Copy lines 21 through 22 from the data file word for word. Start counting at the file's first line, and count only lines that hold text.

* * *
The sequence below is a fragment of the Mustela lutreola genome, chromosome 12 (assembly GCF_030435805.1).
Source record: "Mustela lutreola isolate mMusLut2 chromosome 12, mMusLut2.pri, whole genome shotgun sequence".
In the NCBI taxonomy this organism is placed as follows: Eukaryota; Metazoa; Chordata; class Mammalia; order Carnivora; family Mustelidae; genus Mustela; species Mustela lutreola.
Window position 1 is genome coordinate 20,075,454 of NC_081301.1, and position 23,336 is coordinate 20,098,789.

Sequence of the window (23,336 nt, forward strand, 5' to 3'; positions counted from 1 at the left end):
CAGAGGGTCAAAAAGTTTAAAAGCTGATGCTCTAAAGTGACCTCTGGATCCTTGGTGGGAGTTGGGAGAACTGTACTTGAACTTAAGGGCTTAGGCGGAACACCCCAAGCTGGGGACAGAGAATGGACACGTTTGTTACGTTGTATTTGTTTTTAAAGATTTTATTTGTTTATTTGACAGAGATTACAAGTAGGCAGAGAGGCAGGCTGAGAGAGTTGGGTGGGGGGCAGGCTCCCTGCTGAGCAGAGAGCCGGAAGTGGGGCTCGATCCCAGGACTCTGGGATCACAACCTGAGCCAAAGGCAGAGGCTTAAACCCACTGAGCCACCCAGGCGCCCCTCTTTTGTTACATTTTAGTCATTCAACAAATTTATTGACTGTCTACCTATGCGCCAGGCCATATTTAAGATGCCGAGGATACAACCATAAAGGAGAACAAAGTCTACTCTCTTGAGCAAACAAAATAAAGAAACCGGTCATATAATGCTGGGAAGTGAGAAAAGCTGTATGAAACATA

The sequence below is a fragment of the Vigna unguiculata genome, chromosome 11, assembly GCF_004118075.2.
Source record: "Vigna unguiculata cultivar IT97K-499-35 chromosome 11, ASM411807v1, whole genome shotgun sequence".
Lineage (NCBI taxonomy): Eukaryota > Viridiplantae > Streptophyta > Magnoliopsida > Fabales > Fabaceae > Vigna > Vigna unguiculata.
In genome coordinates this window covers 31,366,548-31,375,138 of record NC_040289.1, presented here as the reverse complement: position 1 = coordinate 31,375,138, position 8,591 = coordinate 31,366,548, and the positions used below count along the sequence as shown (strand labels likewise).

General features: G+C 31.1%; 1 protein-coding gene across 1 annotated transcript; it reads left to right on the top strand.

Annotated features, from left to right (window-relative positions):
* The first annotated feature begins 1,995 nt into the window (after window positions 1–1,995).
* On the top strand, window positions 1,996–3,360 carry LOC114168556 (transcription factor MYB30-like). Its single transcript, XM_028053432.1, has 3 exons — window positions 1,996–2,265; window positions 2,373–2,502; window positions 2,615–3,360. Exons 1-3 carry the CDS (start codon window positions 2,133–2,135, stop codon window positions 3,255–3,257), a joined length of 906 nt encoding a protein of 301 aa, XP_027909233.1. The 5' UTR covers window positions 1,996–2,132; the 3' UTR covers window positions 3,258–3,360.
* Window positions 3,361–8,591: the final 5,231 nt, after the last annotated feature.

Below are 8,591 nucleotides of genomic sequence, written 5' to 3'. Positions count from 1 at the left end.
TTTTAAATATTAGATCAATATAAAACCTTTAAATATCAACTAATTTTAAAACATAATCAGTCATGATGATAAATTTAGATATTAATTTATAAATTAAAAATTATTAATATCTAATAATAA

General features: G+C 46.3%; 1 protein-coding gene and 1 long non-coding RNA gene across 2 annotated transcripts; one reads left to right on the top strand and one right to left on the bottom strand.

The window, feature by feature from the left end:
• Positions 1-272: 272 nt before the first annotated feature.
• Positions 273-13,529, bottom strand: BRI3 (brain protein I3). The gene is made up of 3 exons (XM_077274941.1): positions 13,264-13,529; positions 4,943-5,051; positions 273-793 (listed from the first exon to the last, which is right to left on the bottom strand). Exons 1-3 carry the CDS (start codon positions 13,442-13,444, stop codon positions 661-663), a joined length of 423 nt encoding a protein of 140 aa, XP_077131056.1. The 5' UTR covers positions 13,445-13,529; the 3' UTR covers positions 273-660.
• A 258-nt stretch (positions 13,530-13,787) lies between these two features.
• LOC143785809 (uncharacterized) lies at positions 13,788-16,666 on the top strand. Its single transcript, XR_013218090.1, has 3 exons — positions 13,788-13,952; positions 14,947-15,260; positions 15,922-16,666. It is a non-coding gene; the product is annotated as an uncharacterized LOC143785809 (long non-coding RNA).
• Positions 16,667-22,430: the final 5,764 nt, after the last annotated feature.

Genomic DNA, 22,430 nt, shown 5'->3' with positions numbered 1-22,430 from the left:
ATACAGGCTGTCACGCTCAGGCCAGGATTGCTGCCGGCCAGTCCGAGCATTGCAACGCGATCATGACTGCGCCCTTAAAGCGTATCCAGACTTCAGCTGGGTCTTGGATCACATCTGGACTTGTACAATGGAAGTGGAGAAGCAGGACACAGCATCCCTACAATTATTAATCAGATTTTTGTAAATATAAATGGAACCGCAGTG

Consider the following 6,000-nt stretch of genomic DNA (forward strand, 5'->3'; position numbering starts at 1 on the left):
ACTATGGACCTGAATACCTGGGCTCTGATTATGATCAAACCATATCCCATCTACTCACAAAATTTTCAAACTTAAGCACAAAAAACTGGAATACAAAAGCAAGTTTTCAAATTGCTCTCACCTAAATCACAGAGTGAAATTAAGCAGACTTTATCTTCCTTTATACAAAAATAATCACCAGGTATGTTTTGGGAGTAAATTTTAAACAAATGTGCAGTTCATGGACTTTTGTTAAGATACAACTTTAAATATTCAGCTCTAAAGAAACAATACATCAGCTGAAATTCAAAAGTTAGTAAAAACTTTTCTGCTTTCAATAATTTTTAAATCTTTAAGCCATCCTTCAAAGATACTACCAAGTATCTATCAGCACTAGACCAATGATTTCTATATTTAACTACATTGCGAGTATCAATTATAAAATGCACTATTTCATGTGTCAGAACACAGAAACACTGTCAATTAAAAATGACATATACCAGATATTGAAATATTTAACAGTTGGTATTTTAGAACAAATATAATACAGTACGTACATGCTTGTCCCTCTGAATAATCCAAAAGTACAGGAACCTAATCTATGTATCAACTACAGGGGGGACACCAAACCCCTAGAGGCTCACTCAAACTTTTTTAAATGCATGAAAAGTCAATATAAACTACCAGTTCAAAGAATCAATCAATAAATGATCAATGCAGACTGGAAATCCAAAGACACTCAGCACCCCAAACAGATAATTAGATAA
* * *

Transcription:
• Positions 273-13,529, bottom strand: BRI3 (brain protein I3). The gene is made up of 3 exons (XM_077274941.1): positions 13,264-13,529; positions 4,943-5,051; positions 273-793 (listed from the first exon to the last, which is right to left on the bottom strand). Exons 1-3 carry the CDS (start codon positions 13,442-13,444, stop codon positions 661-663), a joined length of 423 nt encoding a protein of 140 aa, XP_077131056.1. The 5' UTR covers positions 13,445-13,529; the 3' UTR covers positions 273-660.
• A 258-nt stretch (positions 13,530-13,787) lies between these two features.